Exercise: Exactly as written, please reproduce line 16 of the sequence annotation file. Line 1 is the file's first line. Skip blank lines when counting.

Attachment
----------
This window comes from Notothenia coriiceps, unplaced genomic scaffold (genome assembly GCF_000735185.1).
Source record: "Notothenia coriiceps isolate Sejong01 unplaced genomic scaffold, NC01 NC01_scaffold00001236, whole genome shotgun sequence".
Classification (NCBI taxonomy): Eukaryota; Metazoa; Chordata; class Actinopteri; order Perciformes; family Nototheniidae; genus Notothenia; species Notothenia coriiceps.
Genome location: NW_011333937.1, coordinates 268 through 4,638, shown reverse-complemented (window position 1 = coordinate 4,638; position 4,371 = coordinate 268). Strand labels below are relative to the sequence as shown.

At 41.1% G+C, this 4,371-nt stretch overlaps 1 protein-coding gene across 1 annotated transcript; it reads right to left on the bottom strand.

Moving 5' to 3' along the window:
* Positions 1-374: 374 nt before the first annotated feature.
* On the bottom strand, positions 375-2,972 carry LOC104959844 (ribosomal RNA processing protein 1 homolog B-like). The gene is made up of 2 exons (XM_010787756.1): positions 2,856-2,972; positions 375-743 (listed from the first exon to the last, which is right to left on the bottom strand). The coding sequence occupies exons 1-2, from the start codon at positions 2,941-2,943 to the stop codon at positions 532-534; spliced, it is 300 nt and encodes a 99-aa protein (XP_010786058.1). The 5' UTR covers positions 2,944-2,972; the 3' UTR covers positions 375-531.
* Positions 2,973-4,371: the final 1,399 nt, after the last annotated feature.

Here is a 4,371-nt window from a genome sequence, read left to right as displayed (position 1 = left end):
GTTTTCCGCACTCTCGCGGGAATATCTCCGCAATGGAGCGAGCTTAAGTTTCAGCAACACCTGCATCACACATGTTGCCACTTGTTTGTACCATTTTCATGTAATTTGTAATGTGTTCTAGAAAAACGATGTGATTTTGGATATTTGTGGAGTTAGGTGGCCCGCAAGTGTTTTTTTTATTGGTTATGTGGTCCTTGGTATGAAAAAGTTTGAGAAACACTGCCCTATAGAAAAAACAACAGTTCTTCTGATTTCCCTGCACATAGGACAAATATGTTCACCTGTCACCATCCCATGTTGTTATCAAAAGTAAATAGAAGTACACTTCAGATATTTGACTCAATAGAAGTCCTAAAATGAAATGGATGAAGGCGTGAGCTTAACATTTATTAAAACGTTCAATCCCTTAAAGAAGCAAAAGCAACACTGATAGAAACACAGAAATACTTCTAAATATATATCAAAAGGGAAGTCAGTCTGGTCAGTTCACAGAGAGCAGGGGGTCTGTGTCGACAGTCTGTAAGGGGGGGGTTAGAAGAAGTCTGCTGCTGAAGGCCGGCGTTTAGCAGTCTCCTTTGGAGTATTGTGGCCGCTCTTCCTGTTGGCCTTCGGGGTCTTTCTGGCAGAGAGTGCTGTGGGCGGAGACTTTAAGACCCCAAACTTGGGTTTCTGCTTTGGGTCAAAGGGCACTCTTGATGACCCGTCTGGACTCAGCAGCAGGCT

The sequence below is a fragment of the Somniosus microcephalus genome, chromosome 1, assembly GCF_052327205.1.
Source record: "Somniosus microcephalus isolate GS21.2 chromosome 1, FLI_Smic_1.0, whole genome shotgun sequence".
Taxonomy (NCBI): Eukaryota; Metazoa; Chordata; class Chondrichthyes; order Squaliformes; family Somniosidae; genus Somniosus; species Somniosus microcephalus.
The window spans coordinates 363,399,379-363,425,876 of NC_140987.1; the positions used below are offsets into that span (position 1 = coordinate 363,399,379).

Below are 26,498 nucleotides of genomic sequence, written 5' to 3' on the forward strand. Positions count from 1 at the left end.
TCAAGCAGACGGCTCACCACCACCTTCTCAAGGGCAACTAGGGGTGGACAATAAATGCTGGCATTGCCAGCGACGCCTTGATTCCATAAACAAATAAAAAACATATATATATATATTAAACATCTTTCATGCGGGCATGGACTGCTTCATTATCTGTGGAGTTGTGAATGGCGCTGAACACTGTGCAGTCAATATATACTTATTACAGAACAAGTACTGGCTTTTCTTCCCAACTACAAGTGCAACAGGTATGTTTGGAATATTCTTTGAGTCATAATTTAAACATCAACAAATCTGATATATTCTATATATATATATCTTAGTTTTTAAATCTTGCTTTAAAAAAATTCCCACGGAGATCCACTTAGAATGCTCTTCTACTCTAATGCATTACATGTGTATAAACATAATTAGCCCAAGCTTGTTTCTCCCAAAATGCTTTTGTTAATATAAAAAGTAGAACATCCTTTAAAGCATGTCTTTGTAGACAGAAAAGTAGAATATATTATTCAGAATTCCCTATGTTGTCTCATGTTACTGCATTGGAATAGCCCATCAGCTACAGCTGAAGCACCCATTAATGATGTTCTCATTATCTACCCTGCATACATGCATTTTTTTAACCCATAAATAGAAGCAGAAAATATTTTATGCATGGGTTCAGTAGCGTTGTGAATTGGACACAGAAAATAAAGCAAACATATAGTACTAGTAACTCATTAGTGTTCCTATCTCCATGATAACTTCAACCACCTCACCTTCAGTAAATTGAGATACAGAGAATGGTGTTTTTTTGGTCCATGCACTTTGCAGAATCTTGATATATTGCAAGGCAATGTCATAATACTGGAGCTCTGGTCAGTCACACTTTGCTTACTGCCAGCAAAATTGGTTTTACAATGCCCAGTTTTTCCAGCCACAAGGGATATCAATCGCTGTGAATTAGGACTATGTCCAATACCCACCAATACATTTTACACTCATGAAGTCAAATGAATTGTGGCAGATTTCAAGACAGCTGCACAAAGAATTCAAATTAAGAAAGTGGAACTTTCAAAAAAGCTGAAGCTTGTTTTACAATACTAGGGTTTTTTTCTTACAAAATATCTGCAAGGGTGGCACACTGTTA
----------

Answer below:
Below are 26,498 nucleotides of genomic sequence, written 5' to 3' on the forward strand. Positions count from 1 at the left end.